Yet another bombshell has been dropped on the world of central banking, this time by former governor of the Bank of England, Mervyn King.
And like the Bank of International Settlements back in January, he’s not complaining that central banks have simply made a few bad calls, but that the whole global financial system is broken.
King is not rogue economist. He was the man who helped UK prime minister Gordon Brown stitch together the plan said to have ‘saved the world’ during the financial crisis in 2008.
The end of monetarism
King’s comments, published in his new book, The End of Alchemy, point to the failure of an economic dogma known as ‘monetarism’ – a belief that the control of the supply of money by central banks should be the main way governments manage economic growth.
Think about that for a minute. A central bank’s board, no matter how knowledgeable and experienced, is a group of public servants that sits behind closed doors, aims to exercise a form of centralised control over the economy, and communicates its most important rulings via statements that can only hint at where it’s going – lest it panic the markets.
When these groups of bureaucrats around the world make mistakes, the effects in the real economy can be huge.
The list is long, but commonly cited examples include the Japanese asset crash of the early 1990s and the ‘lost decades’ that followed, the collapse of the economy of Iceland during the GFC, the housing collapses in the US, Spain and Ireland and so on.
Now, before we tar and feather the central bankers, King is also pointing to the way the money supply is created and distributed through the private sector banking system.
That is the bit that’s so badly broken.
As King observes, central banks did quite well managing inflation and ‘full employment’ when times were good, but have really only sowed the seeds of a new crisis since 2008 by helping private sector banks lend money that has primarily helped pump up asset markets – particularly property and shares.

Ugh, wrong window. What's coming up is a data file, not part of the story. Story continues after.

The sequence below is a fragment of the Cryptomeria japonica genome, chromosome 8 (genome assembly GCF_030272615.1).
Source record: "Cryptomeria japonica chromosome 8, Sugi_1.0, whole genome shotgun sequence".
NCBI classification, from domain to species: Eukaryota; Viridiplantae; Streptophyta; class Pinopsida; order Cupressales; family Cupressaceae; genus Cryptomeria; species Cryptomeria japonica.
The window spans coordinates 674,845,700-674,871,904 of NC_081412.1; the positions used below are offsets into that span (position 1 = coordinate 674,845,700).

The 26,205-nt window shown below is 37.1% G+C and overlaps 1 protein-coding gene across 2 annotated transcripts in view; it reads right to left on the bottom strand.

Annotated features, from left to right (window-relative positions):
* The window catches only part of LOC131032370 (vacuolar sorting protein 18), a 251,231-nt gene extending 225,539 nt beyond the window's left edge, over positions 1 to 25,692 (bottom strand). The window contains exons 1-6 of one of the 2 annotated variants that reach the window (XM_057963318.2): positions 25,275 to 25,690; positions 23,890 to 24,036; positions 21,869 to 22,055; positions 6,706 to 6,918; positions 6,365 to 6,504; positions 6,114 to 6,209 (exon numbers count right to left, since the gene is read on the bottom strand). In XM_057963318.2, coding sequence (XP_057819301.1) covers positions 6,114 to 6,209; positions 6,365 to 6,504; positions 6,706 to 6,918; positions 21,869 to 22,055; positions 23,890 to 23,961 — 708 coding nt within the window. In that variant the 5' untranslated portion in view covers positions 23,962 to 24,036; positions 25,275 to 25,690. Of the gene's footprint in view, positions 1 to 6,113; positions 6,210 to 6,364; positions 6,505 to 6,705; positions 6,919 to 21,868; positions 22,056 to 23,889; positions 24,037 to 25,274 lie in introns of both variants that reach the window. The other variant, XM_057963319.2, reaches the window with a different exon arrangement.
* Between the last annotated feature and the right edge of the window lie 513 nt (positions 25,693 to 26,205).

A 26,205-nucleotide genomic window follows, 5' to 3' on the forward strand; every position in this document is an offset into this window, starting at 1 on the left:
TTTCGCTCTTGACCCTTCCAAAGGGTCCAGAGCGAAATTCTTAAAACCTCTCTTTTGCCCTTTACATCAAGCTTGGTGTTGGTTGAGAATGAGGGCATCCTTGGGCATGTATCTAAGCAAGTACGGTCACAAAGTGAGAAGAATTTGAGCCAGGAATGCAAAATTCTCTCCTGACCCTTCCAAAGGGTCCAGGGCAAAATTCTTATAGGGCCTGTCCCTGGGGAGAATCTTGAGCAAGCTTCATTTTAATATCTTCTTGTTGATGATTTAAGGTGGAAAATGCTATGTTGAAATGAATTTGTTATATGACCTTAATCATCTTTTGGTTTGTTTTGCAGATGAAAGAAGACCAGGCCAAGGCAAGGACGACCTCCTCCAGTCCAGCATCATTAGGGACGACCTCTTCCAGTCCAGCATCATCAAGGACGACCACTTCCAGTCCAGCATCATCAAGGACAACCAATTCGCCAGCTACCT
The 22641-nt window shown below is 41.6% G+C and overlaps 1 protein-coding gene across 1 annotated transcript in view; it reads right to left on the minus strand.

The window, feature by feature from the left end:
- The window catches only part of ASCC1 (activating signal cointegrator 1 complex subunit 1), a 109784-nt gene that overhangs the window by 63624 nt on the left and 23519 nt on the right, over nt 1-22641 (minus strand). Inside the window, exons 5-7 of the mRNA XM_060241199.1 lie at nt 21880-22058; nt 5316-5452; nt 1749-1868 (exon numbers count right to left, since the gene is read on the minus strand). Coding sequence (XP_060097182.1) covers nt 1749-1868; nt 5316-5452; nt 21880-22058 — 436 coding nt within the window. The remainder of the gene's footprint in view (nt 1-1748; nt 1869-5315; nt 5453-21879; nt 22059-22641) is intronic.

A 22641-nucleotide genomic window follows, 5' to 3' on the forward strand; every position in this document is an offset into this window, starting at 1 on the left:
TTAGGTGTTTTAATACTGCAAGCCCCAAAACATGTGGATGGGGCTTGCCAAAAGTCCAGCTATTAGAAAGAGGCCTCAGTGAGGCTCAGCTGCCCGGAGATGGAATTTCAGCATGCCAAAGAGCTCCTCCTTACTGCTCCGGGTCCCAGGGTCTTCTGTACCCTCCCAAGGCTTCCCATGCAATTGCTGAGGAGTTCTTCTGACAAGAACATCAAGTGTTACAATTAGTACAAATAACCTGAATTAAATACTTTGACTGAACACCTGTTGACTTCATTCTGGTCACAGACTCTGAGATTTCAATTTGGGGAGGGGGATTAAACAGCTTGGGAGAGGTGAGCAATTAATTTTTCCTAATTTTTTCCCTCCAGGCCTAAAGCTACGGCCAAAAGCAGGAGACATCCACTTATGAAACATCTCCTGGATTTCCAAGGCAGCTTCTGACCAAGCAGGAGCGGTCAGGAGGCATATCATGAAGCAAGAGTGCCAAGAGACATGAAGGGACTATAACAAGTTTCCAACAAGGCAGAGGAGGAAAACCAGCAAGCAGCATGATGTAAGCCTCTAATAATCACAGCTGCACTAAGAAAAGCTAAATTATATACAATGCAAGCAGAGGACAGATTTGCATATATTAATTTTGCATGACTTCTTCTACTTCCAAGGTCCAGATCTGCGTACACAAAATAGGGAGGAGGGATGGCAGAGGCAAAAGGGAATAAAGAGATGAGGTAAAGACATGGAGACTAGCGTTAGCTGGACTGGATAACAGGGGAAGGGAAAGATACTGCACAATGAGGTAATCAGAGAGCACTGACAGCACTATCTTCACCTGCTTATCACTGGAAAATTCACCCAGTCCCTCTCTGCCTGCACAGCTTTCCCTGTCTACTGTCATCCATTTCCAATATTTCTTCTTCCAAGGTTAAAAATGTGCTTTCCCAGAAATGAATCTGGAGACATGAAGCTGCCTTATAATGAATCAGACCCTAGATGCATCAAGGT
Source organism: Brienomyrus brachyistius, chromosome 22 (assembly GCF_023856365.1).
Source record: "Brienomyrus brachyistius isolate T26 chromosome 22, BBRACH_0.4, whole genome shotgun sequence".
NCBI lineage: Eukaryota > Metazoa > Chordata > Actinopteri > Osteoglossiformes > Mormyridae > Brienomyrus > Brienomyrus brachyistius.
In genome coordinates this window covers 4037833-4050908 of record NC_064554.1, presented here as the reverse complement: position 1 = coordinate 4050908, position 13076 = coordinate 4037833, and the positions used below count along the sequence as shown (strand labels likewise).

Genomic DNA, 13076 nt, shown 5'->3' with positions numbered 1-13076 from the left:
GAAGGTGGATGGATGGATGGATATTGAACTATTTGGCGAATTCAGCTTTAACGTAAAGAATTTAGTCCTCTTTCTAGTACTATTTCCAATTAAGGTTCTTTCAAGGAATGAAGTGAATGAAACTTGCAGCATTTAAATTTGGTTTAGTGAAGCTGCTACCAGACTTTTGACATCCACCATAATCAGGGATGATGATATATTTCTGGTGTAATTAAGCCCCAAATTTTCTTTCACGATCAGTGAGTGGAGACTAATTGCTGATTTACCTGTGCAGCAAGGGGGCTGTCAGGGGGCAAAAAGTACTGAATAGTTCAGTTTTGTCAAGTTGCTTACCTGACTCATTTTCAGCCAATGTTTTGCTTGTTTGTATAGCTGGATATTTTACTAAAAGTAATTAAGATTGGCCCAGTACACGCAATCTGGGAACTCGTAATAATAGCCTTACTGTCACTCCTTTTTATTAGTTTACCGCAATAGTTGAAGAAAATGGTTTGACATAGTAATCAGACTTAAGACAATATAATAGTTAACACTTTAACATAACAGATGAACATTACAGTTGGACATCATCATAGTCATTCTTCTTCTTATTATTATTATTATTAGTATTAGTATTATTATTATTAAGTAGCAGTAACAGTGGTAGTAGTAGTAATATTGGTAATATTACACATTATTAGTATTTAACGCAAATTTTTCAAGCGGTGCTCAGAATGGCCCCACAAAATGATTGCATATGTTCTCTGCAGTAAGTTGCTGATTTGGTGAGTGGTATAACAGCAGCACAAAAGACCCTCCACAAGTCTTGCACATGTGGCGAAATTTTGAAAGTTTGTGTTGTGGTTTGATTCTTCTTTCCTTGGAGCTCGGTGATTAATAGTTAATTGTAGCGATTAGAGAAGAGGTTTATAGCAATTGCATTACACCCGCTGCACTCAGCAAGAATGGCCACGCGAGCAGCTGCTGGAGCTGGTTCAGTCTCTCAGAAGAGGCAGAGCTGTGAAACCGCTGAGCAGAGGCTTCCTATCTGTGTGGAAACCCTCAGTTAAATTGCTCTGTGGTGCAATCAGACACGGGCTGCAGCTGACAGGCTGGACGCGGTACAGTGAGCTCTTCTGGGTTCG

Eight years after the GFC, it’s clear that the decades-long belief in monetarism has been stretched to breaking point.
Cutting interest rates to very low levels, or to zero, or even artificially creating ‘negative interest rates’ has failed to stimulate the world’s developed economies as they were supposed to.
That other stimulus lever
The problem with monetarism, according to economics professor Bill Mitchell of the University of Newcastle, is that it was only ever an “ideology, never founded in fact”.
According to Mitchell, the rise of monetarism in past decades ensured that “fiscal policy should be subordinated to it, and play a passive role”.
That is, if the economy is faltering, the only way it should be breathed back to life is through low interest rates – not by stimulatory spending by the government.
After 2008, says Mitchell, it was the huge and coordinated use of fiscal policy around the world that actually produced renewed economic growth, not ultra-low interest rates. The China stimulus, for instance, sent Australian hard commodity prices through the roof and ‘saved’ Australia.
And yet by 2012, even in Australia, the “ideology” of monetarism regained the upper hand – the benefits of fiscal intervention were overlooked as media attention focused on the ‘debt and deficit’ problem that stimulus splurge had created.
Fiscal intervention back in vogue
Well, things have come full circle. As reported previously, the OECD has called for its 34 member nations to increase spending by 0.5 per cent of GDP for two years to boost growth and job creation.
In a nation such as Australia, which has a large deficit in infrastructure spending, those investments would likely boost growth through productivity gains as well.
The problem is, the monetarist narrative has a very powerful grip on the public imagination.
We wait to hear what the bureaucrats at the RBA will do to stimulate GDP growth that is well below trend, jobs growth that can’t keep up with population growth, and wages growth that is at its lowest on record.
At the same time, the elected faces in Canberra – as opposed to the unelected central bankers they appoint – are virtually barred from fiscal stimulus by the powerful, monetarist narrative of ‘debt and deficit’ and ‘living within our means’.